There’s been a great deal of scientific interest lately in the human quality of altruism, the idea that we might act in the best interests of others and not of ourselves. Scientifically speaking, this seems to fly in the face of “selfish gene” models and leads some to question whether or not the quality’s existence is a counter-proof to the Theory of Evolution. Others say that there is a subtle genetic reason for it. Still others base its origin in social evolution.
A new study out of California claims to have answered the question of the origin of human altruism:
“In all likelihood, it is evolutionary forces acting on socially learned behavior (culture), a group of UC Davis researchers argue in a paper published this month in the Proceedings of the National Academy of Sciences.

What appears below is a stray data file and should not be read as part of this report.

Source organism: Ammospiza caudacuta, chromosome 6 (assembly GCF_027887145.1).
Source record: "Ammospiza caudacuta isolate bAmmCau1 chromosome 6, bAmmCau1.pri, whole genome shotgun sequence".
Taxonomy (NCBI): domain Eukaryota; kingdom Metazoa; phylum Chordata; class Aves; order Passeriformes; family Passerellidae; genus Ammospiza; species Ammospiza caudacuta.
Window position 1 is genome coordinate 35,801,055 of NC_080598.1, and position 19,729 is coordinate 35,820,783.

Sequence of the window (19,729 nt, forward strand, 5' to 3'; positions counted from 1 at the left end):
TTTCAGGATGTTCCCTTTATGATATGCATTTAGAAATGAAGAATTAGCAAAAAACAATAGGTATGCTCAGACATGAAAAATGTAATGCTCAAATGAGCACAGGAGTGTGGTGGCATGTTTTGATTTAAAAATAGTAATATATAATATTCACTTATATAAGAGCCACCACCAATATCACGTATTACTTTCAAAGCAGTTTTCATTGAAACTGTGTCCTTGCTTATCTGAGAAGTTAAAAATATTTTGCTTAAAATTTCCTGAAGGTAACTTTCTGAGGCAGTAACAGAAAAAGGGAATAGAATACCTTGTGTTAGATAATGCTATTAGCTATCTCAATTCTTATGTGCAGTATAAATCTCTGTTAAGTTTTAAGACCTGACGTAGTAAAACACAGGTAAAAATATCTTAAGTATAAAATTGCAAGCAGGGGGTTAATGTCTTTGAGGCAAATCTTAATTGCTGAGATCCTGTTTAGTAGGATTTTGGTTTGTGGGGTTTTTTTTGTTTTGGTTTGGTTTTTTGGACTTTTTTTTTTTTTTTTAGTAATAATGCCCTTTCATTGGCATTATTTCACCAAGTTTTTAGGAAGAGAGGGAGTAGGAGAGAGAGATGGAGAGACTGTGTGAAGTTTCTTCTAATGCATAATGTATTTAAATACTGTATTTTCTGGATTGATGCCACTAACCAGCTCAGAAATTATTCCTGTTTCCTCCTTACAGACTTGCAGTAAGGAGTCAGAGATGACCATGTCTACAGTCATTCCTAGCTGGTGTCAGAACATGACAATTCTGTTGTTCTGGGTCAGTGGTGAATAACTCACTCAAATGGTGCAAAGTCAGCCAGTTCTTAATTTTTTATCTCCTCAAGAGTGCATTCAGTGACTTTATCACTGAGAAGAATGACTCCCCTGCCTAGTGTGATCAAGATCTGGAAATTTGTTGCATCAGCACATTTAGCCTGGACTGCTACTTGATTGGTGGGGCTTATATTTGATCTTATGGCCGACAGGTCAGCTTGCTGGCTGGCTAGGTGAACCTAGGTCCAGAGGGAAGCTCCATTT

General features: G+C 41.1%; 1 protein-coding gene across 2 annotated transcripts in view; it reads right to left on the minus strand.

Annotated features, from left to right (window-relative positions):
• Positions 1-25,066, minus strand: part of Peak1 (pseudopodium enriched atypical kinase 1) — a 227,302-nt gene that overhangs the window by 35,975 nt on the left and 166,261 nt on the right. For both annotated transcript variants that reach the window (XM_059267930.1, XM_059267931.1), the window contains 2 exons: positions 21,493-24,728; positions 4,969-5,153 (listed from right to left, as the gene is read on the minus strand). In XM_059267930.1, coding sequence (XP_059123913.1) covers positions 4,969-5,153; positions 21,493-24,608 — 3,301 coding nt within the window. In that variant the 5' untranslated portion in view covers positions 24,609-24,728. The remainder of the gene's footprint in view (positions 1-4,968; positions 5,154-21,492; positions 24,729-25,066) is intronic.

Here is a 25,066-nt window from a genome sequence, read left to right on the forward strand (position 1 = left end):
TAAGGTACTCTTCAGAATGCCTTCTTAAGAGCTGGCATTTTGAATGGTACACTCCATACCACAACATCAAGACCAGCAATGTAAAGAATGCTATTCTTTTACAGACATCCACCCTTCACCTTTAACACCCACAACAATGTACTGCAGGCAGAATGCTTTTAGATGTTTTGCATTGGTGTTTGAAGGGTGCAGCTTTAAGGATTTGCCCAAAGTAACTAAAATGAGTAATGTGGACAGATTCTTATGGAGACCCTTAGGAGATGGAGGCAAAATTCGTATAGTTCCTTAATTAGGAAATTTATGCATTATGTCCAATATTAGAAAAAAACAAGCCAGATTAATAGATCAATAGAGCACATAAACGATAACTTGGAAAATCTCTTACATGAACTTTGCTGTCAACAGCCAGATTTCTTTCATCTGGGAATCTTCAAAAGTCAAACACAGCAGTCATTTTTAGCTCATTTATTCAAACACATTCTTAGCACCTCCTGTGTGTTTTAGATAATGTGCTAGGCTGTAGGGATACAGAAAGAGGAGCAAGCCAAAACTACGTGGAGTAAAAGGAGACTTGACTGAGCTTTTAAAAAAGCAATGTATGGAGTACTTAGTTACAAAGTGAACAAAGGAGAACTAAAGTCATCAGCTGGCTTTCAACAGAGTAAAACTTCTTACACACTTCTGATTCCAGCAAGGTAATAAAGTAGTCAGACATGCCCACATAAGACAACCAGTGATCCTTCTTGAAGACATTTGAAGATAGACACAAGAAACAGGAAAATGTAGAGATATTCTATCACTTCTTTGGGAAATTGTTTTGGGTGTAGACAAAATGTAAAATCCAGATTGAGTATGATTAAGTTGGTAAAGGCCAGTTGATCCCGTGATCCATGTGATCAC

The group, led by Adrian Bell, a doctoral candidate in ecology, based its conclusion on estimates of the degree of genetic and cultural variation found between groups versus within groups. Natural selection acts and depends on variation.
‘Our numbers show … and we argue that socially learned beliefs, or our culture as we define it here, is a much better candidate to explain the pro-social tendencies that humans have in large-scale societies,’ Bell says. The main reason for that is that cultural differences between groups are much greater than genetic differences.”
Read the full article here.
Interesting. So, does this mean it’s not genetic? If so then we’re able to say that social behavior in humans is able to override genetic predisposition?
So nurture is the new natural?
(I wish I understood evolutionary biology better…)